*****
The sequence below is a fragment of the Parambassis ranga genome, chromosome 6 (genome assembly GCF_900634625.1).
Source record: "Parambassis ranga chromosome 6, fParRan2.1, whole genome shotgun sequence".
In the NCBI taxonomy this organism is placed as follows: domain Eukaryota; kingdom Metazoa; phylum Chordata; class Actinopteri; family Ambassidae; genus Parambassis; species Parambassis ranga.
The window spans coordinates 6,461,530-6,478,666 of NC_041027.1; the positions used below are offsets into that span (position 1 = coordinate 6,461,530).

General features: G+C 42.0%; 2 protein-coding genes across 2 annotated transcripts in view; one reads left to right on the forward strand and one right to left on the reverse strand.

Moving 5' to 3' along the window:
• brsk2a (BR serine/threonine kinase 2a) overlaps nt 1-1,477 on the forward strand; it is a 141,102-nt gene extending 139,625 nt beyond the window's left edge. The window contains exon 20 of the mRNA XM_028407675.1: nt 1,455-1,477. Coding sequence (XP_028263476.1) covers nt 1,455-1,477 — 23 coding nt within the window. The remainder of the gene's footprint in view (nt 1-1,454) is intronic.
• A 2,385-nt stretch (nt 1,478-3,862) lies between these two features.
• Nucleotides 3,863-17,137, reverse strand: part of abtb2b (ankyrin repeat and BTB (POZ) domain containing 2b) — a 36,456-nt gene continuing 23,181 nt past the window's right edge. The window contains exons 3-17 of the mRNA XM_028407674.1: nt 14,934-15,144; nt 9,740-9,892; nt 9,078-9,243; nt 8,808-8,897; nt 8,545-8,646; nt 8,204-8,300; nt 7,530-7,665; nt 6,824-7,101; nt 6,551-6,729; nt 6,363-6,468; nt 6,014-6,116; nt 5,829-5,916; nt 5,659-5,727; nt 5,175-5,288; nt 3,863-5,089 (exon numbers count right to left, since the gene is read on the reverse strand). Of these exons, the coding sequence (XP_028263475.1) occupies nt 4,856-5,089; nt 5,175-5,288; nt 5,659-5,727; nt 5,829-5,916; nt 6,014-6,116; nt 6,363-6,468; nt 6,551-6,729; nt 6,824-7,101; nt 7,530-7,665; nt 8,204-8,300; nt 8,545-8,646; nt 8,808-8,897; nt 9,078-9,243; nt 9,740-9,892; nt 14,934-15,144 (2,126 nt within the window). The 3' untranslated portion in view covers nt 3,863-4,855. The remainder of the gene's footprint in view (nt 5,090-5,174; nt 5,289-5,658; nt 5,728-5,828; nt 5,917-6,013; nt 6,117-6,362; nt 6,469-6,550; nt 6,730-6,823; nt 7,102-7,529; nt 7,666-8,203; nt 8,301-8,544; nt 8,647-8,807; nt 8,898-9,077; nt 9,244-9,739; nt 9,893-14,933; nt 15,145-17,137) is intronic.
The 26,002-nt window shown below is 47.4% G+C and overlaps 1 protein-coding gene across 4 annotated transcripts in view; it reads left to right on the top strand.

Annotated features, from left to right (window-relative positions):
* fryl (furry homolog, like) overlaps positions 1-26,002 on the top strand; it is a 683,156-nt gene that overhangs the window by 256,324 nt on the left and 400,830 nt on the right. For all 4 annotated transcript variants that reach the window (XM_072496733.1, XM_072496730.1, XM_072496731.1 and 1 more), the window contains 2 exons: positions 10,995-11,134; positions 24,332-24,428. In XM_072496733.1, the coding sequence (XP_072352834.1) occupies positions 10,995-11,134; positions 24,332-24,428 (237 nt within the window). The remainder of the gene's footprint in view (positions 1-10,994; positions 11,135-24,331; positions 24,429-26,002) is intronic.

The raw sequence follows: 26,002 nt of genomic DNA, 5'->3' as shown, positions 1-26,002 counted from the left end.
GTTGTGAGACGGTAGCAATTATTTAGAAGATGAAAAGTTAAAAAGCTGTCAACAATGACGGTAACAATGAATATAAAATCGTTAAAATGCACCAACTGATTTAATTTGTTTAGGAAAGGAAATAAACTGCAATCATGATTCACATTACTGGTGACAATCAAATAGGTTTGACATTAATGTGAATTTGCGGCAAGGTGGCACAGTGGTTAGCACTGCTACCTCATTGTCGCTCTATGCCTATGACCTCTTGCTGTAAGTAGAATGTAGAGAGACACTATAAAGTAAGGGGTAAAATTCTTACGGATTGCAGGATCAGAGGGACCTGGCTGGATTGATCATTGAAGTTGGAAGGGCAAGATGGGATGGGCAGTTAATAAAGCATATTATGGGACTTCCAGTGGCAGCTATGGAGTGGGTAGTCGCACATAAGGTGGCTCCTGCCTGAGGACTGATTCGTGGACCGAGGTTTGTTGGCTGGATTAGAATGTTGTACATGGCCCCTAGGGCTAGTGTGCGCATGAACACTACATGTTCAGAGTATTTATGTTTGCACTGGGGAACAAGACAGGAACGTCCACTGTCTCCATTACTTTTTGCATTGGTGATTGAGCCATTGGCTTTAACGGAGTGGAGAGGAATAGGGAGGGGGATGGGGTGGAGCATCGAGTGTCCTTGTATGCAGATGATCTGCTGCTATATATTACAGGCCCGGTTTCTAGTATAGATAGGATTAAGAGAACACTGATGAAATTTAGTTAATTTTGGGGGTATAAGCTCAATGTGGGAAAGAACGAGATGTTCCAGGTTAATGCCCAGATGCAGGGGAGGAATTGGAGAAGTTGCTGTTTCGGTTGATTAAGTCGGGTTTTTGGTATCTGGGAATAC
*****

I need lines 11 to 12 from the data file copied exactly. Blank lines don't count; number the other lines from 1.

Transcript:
Annotated features, from left to right (window-relative positions):
* fryl (furry homolog, like) overlaps positions 1-26,002 on the top strand; it is a 683,156-nt gene that overhangs the window by 256,324 nt on the left and 400,830 nt on the right. For all 4 annotated transcript variants that reach the window (XM_072496733.1, XM_072496730.1, XM_072496731.1 and 1 more), the window contains 2 exons: positions 10,995-11,134; positions 24,332-24,428. In XM_072496733.1, the coding sequence (XP_072352834.1) occupies positions 10,995-11,134; positions 24,332-24,428 (237 nt within the window). The remainder of the gene's footprint in view (positions 1-10,994; positions 11,135-24,331; positions 24,429-26,002) is intronic.